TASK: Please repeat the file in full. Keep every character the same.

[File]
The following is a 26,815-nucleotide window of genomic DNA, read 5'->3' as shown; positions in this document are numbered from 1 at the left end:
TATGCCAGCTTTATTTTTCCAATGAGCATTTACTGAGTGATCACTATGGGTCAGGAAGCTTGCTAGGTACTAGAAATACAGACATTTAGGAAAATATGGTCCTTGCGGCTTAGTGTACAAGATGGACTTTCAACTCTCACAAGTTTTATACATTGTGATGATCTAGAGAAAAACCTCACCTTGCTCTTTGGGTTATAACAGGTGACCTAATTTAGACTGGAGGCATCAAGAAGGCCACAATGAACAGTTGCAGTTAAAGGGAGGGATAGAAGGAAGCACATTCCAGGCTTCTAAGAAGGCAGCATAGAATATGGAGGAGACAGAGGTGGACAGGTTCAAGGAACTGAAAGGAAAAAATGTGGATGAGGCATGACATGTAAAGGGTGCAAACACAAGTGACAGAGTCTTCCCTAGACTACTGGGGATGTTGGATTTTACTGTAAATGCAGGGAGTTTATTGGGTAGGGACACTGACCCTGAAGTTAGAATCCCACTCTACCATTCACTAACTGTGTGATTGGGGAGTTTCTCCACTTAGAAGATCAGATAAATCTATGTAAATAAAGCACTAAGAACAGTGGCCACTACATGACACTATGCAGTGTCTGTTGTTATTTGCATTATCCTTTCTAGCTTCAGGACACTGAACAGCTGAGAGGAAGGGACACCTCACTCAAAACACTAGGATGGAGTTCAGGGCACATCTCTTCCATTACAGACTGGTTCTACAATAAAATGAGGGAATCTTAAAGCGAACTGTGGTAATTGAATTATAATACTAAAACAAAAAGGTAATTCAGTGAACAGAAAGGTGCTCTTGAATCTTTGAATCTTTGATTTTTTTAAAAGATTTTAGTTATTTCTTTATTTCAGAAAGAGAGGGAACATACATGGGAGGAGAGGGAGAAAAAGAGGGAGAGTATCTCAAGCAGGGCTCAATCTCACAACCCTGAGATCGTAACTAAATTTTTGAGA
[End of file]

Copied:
The following is a 26,815-nucleotide window of genomic DNA, read 5'->3' as shown; positions in this document are numbered from 1 at the left end:
TATGCCAGCTTTATTTTTCCAATGAGCATTTACTGAGTGATCACTATGGGTCAGGAAGCTTGCTAGGTACTAGAAATACAGACATTTAGGAAAATATGGTCCTTGCGGCTTAGTGTACAAGATGGACTTTCAACTCTCACAAGTTTTATACATTGTGATGATCTAGAGAAAAACCTCACCTTGCTCTTTGGGTTATAACAGGTGACCTAATTTAGACTGGAGGCATCAAGAAGGCCACAATGAACAGTTGCAGTTAAAGGGAGGGATAGAAGGAAGCACATTCCAGGCTTCTAAGAAGGCAGCATAGAATATGGAGGAGACAGAGGTGGACAGGTTCAAGGAACTGAAAGGAAAAAATGTGGATGAGGCATGACATGTAAAGGGTGCAAACACAAGTGACAGAGTCTTCCCTAGACTACTGGGGATGTTGGATTTTACTGTAAATGCAGGGAGTTTATTGGGTAGGGACACTGACCCTGAAGTTAGAATCCCACTCTACCATTCACTAACTGTGTGATTGGGGAGTTTCTCCACTTAGAAGATCAGATAAATCTATGTAAATAAAGCACTAAGAACAGTGGCCACTACATGACACTATGCAGTGTCTGTTGTTATTTGCATTATCCTTTCTAGCTTCAGGACACTGAACAGCTGAGAGGAAGGGACACCTCACTCAAAACACTAGGATGGAGTTCAGGGCACATCTCTTCCATTACAGACTGGTTCTACAATAAAATGAGGGAATCTTAAAGCGAACTGTGGTAATTGAATTATAATACTAAAACAAAAAGGTAATTCAGTGAACAGAAAGGTGCTCTTGAATCTTTGAATCTTTGATTTTTTTAAAAGATTTTAGTTATTTCTTTATTTCAGAAAGAGAGGGAACATACATGGGAGGAGAGGGAGAAAAAGAGGGAGAGTATCTCAAGCAGGGCTCAATCTCACAACCCTGAGATCGTAACTAAATTTTTGAGA